Jasmine Clarke, from Edinburgh, said she is left in almost constant agony by the condition, which causes violent flare-ups, swelling, oozing and extreme dryness.
The 28-year-old believes the condition was caused by an over-use of the steroid creams that she was prescribed to treat severe childhood eczema. A dental nurse has revealed her battle with an excruciating skin condition that leaves her covered in rashes and ‘looking like a burns victim’.
As her tolerance of the creams increased, she started using more, unaware that she should have only been applying a pea-sized amount twice a day for a limited amount of time.
When the cream was no longer effective, Jasmine stopped the course and is convinced her current condition is a symptom of her body’s withdrawal.
Suffering: Jasmine Clarke, pictured, from Edinburgh, suffers from a painful skin condition.
Agonising: The condition causes flare-ups of painful rashes that swell before drying out.
Flaking skin: Once the rash has dried, the skin flakes to the point where it sheds in large chunks.
She said: ‘The whole healing process is a constant rollercoaster. Your skin can be totally calm one day and the next it will flare up and you look like a burns victim.
‘My skin tends to go in a cycle of having a red, angry, hot and itchy rash that looks like severe sunburn all over my body. The skin can then ooze and swell up, and it’s extremely painful and uncomfortable.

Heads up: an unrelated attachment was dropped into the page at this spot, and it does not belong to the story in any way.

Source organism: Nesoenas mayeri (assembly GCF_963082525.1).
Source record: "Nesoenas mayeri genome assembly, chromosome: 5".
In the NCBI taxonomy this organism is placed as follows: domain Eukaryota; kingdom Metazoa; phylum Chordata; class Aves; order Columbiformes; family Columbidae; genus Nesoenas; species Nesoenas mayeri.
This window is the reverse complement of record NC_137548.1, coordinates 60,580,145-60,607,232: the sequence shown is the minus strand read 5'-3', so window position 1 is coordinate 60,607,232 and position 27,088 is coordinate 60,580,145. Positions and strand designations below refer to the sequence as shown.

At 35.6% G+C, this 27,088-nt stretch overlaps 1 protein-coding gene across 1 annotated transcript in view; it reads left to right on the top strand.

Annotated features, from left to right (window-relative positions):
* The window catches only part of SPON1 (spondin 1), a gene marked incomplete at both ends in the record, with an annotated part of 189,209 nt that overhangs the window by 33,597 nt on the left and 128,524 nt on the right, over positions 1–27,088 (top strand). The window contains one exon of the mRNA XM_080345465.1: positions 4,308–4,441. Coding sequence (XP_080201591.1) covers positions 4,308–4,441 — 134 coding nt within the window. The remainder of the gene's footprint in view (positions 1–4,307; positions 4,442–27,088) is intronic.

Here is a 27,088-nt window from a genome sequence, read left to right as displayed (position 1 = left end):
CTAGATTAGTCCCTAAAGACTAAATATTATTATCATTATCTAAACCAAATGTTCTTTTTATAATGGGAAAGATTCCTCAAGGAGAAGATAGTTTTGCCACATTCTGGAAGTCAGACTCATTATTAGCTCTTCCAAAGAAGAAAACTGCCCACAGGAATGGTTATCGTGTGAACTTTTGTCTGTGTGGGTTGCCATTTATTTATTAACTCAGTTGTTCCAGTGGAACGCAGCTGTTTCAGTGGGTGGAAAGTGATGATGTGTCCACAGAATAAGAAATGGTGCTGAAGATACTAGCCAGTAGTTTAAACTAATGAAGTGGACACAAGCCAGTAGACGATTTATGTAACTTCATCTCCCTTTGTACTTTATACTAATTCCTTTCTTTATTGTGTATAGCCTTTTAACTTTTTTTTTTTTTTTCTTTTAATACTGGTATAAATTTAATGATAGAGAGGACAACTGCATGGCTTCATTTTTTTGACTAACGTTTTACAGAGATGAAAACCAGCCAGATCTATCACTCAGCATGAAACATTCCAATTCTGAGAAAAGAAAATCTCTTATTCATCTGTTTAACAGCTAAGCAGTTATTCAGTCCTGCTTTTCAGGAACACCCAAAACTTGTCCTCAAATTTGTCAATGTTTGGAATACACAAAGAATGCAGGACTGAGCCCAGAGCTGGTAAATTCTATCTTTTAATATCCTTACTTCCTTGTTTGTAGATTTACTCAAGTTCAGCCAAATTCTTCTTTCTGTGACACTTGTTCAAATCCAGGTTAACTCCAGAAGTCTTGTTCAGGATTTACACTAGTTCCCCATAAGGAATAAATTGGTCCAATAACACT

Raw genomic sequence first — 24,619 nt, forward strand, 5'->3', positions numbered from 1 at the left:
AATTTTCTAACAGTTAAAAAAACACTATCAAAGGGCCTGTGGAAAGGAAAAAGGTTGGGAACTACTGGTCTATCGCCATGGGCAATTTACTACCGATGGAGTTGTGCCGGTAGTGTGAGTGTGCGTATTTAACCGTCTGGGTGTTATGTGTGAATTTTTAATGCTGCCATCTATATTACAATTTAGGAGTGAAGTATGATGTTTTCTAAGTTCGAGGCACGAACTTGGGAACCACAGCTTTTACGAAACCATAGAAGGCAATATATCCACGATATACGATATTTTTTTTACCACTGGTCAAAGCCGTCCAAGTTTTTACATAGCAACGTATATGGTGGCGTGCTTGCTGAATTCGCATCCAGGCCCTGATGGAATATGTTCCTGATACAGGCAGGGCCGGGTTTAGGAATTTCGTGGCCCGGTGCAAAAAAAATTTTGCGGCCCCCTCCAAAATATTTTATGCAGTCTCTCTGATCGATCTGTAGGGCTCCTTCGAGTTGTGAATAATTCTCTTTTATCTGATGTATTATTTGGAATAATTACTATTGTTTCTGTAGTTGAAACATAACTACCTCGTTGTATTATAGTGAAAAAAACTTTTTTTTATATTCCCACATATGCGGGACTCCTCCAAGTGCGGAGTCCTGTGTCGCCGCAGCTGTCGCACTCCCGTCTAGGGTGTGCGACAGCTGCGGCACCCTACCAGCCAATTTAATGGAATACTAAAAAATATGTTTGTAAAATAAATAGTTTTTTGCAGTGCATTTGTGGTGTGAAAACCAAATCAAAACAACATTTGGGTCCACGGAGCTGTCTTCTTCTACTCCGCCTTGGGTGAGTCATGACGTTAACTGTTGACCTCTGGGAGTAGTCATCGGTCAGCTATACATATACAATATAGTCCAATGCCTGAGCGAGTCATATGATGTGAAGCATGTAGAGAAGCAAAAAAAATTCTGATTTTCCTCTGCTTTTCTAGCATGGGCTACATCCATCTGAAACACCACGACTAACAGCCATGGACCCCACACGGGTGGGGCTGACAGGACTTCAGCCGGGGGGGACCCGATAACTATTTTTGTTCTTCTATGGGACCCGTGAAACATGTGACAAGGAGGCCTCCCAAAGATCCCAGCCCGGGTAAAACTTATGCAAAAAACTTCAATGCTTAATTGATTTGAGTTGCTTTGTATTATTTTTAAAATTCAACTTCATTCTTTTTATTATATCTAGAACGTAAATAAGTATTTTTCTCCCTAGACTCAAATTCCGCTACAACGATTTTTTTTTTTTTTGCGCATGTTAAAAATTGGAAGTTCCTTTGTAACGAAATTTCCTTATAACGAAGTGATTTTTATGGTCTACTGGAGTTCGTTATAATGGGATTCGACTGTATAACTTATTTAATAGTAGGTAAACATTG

‘When it starts to subside the skin dries out, not normal dry, but excessive to the point that I can take my top off and it’s like it’s snowing I’m shedding so much skin. That keeps going in a cycle where I can have occasional breaks – though the longest I have ever gone without having a flare-up is four weeks.’
Jasmine explained that she was first prescribed steroid cream as a young girl.
‘I developed eczema when I was really little,’ she said. ‘Certain times were quite traumatic and, to be honest, I’ve blocked a lot of it out.
‘My mum will tell me about the times she had to wrap me in bandages because I had serious skin infections. Because I was young, my mum was never 100 per cent keen to put steroid creams on my skin but when the doctors are recommending it and saying that’s the only thing they can offer to help she did the only thing she could.’
Belief: Jasmine believes the condition is caused by an over-use of eczema steroid cream.
Dramatic effect: The condition can cause her to lose her eyebrows and layers of skin, pictured.
Flare-up: Jasmine explained that the flare-ups have become more localised in recent years.
In her early teens, Jasmine took a break from the steroid creams.
She continued: ‘My doctor wanted to prescribe stronger and stronger creams but my mum wasn’t happy. She thought there must be something else we could do.’
‘I tried Chinese herbs and changed my diet and things got a bit better for a while.’
In her late teens, Jasmine began seeing the doctor again by herself and was told she was not managing her skin properly and should start using steroid creams again.
Personal strain: Jasmine, pictured, has also suffered mentally and emotionally.
She said: ‘That’s when things kind of snowballed. The steroid creams helped short-term. I’d have a small patch, I’d put the treatment on and it would be fine.